Director Jared Stern (Happy Anniversary) and co-director Sam J. Levine (Home on the Range) don’t aim for a gag-a-minute laugh fest ala Minions: The Rise of Gru, but instead, aiming for a more traditional narrative, one that, indeed, takes a great deal from The Secret Life of Pets, which itself took a great deal from the first Toy Story. Much of the first act is spent laying the typical ground work, pitting the uptight, insecure Krypto against the more carefree, easygoing Ace. It isn’t until the film branches away from its pedestrian setup where Super-Pets begins to truly take flight. While there’s not nearly the amount of self-referential humor or satire found in other Warner Animation film, Teen Titans Go! To the Movies, whose quippy, anarchist tone made for a joyous family treat, albeit a severely underseen one, DC League of Super-Pets has more than its fair share of belly laughs. You’ll have to get past the number of easy gags that are of the low-hanging fruit variety — one of Batman’s first lines is “I miss my parents” and the amount of dog puns crammed into the first 30 minutes of this gets out of hand, fast.
Most of the humor is aimed directly at its target audience of young children, but some gags work for older viewers. The shelter animals dream of being adopted and going to a rumored farm, one they call an “animal farm” where they’re assured nothing unfortunate can happen at any place called animal farm. The filmmakers implement sparring uses of different animation styles when exploring characters backstories, giving some much-needed variety in its visual presentation. A major asset to Super-Pets is its stacked voice cast. While lead by Kevin Hart — always reliable when it comes to voiceover work — and Dwayne Johnson — giving the least inspired vocal performance of the film — its the supporting cast that elevates much of the material. Kate McKinnon is wonderfully kooky as the films villainous Guinea pig. Natasha Lyonne gives some particularly inspired work as the old, nearly blind turtle. Lyonne turns little moments such as the turtle discovering her newfound speed powers into something utterly hysterical. Keanu Reeves makes a brief, but welcoming turn as Batman. Marc Maron proves to be a memorable Lex Luthor and Vanessa Bayer’s PB character is infused with heart and equal amounts of laughs. Other notable voices include Diego Luna, Ben Schwartz, Thomas Middleditch, Daveed Diggs, Lena Headey, Keith David and Jermaine Clement.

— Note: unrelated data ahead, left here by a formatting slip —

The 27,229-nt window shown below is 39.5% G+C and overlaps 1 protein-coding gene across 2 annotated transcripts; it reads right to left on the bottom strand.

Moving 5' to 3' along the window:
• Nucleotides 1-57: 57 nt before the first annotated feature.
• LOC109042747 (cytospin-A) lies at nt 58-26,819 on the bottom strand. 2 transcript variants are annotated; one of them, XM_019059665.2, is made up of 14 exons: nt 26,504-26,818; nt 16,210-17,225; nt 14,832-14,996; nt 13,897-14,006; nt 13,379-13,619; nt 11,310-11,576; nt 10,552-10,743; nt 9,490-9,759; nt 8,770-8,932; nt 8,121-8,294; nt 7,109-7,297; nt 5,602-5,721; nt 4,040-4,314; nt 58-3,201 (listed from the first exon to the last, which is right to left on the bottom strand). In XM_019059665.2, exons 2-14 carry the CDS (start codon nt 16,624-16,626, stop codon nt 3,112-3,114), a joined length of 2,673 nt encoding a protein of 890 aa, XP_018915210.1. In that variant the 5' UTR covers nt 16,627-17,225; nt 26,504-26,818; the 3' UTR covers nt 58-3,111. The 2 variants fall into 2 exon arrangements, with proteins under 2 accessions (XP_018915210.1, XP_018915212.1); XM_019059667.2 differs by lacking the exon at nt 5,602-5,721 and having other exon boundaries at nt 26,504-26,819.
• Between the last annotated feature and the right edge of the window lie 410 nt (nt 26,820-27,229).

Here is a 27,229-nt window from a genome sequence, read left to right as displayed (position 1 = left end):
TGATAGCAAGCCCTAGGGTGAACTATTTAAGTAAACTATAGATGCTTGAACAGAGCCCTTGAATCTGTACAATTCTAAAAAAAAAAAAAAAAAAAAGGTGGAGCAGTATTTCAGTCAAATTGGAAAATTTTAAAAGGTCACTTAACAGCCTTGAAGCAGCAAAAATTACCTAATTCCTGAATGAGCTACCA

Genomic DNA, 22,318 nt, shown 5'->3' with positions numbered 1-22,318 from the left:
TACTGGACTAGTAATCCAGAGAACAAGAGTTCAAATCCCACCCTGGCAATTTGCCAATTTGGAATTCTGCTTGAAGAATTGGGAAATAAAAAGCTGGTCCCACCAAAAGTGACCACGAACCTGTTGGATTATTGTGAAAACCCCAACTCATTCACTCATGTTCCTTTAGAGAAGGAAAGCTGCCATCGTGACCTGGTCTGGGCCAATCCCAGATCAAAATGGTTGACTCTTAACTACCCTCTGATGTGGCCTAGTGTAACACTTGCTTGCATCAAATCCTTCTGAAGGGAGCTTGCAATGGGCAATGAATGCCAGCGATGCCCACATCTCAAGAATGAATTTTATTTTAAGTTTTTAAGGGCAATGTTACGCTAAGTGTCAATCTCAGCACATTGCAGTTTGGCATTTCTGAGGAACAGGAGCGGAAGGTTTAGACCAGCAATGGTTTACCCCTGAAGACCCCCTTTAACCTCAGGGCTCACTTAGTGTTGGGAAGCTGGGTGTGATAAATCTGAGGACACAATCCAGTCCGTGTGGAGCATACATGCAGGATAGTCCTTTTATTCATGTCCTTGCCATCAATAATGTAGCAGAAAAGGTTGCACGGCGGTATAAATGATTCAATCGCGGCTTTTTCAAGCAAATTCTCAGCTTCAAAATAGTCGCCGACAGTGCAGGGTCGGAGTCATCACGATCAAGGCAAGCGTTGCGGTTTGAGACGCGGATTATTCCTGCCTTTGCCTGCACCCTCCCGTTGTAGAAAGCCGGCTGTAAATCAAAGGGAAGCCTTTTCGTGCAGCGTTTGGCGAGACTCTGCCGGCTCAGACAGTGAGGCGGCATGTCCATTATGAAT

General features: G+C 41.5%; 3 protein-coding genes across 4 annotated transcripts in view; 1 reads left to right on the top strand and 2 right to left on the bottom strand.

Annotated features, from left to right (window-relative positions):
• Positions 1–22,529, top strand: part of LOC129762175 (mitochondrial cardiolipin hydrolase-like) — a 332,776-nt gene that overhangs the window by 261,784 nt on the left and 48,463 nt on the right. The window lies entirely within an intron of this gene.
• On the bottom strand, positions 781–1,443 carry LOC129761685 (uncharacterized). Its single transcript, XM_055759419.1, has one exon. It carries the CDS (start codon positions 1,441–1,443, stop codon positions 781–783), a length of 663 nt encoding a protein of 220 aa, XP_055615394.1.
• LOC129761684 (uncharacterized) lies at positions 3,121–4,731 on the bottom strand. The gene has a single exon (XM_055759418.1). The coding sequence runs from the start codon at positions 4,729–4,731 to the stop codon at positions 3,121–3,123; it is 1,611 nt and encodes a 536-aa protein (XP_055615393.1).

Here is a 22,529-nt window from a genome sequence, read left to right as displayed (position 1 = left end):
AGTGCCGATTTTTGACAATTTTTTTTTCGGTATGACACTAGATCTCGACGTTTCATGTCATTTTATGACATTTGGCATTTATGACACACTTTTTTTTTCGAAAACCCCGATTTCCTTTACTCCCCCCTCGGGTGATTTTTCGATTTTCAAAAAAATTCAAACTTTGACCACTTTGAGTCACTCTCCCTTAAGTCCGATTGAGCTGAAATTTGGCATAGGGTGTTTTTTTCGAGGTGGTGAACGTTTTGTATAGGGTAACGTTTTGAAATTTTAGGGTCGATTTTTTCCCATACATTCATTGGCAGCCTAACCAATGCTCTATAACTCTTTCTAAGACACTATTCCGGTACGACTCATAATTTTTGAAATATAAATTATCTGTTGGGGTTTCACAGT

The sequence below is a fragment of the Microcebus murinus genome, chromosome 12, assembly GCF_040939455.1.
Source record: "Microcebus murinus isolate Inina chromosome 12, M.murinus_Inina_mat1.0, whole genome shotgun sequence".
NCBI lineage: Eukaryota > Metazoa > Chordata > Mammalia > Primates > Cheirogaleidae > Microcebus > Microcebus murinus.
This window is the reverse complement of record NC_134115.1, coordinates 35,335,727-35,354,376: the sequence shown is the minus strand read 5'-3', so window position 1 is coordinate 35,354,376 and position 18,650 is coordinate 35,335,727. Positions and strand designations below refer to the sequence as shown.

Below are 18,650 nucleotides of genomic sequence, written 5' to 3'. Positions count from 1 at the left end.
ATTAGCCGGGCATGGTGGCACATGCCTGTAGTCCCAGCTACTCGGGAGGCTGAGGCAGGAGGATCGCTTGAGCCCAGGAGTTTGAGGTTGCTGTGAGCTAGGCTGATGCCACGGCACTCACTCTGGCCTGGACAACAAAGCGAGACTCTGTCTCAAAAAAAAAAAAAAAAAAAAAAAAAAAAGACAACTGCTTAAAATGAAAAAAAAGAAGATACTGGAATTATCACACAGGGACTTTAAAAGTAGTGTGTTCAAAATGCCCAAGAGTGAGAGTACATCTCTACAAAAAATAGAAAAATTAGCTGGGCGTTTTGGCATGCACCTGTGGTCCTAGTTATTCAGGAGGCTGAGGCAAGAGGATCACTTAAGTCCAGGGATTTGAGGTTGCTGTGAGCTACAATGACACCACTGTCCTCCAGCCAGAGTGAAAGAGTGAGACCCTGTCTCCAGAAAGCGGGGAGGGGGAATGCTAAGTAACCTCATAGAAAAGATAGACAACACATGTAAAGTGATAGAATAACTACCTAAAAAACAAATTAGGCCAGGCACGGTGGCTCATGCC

When Super-Pets makes its inevitable turn in attempting to pluck at the heartstrings, it isn’t entirely successfully — one sequence directly rips off the emotional flashback of Toy Story 2 with waning results — but the writing does manage to find some emotional truths between its characters. Like the pets themselves, there’s something irresistible and charming about the film. The narrative isn’t going to throw any curveballs at its audience and the climax plays out as expected, but what could have felt like a cynical cash grab, instead feels heartwarming.
DC League of Super-Pets is largely a winning combination of laughs and family fun. It’s a warm-hearted and breezy romp that uses its DC backdrop to tell a straightforward, but charming adventure. If other DC blockbusters are too bombastic or gritty for younger viewers, this serves as a good-natured waypoint into the world of heroes for young viewers.